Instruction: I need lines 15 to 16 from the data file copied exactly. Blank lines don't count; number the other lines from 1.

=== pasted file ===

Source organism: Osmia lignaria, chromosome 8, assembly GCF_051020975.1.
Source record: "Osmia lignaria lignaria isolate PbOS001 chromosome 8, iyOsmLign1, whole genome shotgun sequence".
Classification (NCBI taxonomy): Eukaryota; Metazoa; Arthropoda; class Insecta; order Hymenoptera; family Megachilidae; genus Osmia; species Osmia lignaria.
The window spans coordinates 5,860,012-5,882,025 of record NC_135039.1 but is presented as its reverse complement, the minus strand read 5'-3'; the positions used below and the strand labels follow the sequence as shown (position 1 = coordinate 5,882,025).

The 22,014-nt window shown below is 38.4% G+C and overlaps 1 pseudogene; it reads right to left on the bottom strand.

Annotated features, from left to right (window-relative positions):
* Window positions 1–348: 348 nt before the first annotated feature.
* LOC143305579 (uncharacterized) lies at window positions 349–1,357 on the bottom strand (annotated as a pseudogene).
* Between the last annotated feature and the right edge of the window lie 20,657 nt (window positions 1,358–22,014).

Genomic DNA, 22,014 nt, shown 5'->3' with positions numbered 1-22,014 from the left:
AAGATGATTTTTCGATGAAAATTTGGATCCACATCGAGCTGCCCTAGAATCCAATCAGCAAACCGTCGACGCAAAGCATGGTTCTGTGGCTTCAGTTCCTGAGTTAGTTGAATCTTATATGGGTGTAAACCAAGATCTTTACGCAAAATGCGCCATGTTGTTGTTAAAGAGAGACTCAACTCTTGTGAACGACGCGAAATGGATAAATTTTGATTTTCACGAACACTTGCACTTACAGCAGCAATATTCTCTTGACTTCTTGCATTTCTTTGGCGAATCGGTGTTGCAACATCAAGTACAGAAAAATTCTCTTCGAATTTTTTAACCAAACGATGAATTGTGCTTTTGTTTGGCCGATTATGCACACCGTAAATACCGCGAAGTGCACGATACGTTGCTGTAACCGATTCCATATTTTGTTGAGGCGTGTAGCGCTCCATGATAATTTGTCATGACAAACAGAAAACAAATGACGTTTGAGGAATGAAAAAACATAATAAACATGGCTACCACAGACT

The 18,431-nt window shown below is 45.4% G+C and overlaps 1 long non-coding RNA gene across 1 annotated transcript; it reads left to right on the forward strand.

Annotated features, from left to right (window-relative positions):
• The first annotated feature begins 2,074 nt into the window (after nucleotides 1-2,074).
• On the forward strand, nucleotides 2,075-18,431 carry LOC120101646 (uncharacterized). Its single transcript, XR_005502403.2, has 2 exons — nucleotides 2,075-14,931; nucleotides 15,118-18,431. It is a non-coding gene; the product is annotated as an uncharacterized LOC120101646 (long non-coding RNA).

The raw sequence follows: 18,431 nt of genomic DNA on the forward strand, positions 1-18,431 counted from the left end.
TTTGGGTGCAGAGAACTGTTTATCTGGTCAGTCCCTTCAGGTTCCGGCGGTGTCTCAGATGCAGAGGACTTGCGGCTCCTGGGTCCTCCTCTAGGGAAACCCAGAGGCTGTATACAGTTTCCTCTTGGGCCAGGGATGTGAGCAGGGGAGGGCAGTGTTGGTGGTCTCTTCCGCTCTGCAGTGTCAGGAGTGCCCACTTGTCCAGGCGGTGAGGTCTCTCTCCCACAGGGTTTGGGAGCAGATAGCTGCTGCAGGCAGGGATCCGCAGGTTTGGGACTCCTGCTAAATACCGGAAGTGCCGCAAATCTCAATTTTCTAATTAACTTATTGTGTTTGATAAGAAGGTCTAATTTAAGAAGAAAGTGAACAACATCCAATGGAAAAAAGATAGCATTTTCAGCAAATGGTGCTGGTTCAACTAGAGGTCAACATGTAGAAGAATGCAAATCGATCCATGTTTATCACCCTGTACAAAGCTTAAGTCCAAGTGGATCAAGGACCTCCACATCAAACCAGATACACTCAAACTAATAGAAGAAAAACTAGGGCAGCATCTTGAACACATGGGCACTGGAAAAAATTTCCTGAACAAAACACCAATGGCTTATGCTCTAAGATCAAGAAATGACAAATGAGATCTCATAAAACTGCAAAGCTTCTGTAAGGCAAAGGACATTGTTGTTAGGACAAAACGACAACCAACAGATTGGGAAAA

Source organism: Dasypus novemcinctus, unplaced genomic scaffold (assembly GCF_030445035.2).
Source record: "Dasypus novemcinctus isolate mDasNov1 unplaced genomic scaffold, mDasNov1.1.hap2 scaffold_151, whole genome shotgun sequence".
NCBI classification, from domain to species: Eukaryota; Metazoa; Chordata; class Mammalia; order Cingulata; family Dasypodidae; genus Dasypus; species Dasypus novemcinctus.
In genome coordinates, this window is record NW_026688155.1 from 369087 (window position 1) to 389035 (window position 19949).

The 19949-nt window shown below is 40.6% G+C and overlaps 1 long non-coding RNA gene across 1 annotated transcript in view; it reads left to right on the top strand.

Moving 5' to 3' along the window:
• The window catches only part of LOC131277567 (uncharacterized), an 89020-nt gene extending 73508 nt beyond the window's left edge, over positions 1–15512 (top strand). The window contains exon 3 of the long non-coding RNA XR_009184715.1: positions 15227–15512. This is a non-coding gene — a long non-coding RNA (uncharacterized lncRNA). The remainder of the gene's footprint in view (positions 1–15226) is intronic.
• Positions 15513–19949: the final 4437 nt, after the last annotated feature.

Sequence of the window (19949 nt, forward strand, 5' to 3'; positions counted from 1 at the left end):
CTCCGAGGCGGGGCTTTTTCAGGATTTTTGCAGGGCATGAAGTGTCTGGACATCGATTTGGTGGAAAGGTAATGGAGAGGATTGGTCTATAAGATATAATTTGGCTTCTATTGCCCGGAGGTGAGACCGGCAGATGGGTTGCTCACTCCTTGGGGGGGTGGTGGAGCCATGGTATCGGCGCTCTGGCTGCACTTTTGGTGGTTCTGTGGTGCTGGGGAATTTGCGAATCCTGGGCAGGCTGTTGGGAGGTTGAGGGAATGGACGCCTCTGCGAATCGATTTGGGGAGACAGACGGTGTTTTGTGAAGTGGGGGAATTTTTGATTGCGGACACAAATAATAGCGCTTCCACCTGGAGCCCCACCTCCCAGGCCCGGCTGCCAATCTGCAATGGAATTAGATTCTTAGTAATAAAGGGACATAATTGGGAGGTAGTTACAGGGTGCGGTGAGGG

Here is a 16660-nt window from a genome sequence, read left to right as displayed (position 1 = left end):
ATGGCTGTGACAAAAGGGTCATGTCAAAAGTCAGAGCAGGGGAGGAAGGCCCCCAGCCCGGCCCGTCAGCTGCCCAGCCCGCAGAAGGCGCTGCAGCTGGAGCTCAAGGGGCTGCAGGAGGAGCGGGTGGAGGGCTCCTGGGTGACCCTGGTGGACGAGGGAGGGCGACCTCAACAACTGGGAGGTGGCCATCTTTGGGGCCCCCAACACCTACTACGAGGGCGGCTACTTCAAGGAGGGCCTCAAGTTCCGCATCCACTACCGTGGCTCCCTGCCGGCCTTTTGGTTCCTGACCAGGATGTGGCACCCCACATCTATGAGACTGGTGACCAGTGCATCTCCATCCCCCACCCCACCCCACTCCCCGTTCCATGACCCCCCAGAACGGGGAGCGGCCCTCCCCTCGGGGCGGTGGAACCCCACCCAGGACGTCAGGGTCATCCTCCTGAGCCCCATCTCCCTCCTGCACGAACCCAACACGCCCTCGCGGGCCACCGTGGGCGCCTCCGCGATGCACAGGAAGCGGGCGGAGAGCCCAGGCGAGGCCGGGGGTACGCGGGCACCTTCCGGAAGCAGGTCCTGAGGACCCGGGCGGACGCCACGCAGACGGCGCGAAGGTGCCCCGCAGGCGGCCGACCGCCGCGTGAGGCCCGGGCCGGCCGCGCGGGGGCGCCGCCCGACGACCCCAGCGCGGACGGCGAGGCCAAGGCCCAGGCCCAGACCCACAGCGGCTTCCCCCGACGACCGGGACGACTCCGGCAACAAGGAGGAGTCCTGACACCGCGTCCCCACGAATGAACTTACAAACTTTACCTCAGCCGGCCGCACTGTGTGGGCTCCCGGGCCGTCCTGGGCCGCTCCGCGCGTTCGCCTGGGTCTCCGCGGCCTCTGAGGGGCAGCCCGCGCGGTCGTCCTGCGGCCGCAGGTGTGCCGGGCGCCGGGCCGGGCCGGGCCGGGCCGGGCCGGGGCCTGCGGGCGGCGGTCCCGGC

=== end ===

• On the forward strand, nucleotides 2,075-18,431 carry LOC120101646 (uncharacterized). Its single transcript, XR_005502403.2, has 2 exons — nucleotides 2,075-14,931; nucleotides 15,118-18,431. It is a non-coding gene; the product is annotated as an uncharacterized LOC120101646 (long non-coding RNA).

The raw sequence follows: 18,431 nt of genomic DNA on the forward strand, positions 1-18,431 counted from the left end.